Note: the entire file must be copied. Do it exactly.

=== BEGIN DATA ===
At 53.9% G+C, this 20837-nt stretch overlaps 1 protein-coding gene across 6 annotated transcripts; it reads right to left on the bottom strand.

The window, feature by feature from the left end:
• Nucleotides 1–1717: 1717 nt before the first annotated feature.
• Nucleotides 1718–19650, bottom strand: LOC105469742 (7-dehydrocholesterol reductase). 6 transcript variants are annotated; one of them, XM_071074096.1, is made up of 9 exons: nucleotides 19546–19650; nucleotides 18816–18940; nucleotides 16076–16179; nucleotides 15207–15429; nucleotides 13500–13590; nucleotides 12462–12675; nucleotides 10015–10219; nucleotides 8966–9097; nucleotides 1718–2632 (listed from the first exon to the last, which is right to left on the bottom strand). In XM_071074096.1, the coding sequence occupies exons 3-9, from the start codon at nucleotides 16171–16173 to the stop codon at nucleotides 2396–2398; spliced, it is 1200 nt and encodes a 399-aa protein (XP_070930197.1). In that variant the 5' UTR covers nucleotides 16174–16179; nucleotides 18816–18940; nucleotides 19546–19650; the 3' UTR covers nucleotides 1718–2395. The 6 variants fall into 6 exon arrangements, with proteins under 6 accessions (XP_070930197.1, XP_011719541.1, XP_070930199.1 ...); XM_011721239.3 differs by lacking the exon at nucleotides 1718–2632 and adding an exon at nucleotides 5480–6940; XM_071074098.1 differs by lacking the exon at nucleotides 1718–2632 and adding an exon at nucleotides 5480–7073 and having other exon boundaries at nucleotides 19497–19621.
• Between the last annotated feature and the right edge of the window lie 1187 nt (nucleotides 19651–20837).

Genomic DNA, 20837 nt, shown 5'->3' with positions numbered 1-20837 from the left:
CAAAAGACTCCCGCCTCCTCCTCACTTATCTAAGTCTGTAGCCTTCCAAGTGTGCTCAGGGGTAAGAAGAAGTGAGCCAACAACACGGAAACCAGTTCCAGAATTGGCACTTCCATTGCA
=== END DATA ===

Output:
At 53.9% G+C, this 20837-nt stretch overlaps 1 protein-coding gene across 6 annotated transcripts; it reads right to left on the bottom strand.

The window, feature by feature from the left end:
• Nucleotides 1–1717: 1717 nt before the first annotated feature.
• Nucleotides 1718–19650, bottom strand: LOC105469742 (7-dehydrocholesterol reductase). 6 transcript variants are annotated; one of them, XM_071074096.1, is made up of 9 exons: nucleotides 19546–19650; nucleotides 18816–18940; nucleotides 16076–16179; nucleotides 15207–15429; nucleotides 13500–13590; nucleotides 12462–12675; nucleotides 10015–10219; nucleotides 8966–9097; nucleotides 1718–2632 (listed from the first exon to the last, which is right to left on the bottom strand). In XM_071074096.1, the coding sequence occupies exons 3-9, from the start codon at nucleotides 16171–16173 to the stop codon at nucleotides 2396–2398; spliced, it is 1200 nt and encodes a 399-aa protein (XP_070930197.1). In that variant the 5' UTR covers nucleotides 16174–16179; nucleotides 18816–18940; nucleotides 19546–19650; the 3' UTR covers nucleotides 1718–2395. The 6 variants fall into 6 exon arrangements, with proteins under 6 accessions (XP_070930197.1, XP_011719541.1, XP_070930199.1 ...); XM_011721239.3 differs by lacking the exon at nucleotides 1718–2632 and adding an exon at nucleotides 5480–6940; XM_071074098.1 differs by lacking the exon at nucleotides 1718–2632 and adding an exon at nucleotides 5480–7073 and having other exon boundaries at nucleotides 19497–19621.
• Between the last annotated feature and the right edge of the window lie 1187 nt (nucleotides 19651–20837).

Genomic DNA, 20837 nt, shown 5'->3' with positions numbered 1-20837 from the left:
CAAAAGACTCCCGCCTCCTCCTCACTTATCTAAGTCTGTAGCCTTCCAAGTGTGCTCAGGGGTAAGAAGAAGTGAGCCAACAACACGGAAACCAGTTCCAGAATTGGCACTTCCATTGCA